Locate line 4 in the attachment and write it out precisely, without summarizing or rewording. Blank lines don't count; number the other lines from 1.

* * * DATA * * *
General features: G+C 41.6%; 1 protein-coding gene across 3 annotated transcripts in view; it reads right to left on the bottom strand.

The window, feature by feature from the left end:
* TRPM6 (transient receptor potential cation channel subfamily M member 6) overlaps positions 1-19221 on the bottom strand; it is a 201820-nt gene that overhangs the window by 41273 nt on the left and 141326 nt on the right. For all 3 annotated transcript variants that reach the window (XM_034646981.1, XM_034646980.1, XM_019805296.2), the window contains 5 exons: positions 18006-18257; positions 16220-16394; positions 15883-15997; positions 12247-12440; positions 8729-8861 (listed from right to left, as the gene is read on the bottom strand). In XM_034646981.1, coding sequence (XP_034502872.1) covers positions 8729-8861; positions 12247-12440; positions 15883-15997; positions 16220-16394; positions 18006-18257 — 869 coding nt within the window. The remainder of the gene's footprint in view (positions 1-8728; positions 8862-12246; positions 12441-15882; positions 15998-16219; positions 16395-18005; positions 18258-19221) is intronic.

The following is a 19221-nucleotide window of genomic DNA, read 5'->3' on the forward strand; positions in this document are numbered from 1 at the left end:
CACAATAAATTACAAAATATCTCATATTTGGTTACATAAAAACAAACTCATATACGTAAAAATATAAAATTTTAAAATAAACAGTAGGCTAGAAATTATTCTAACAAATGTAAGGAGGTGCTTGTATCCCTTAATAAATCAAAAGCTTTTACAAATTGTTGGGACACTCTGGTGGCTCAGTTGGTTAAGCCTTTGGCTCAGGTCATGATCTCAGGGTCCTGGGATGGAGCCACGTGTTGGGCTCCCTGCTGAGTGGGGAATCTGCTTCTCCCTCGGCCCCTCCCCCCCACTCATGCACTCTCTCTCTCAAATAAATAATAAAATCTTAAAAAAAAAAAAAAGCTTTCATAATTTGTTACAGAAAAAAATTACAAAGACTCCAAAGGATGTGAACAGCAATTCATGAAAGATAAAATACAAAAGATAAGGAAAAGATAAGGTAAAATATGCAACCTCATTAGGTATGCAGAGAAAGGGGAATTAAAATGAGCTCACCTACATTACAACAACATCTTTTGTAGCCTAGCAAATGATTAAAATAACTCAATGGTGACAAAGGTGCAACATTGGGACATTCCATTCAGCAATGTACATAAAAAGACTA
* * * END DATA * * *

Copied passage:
The following is a 19221-nucleotide window of genomic DNA, read 5'->3' on the forward strand; positions in this document are numbered from 1 at the left end: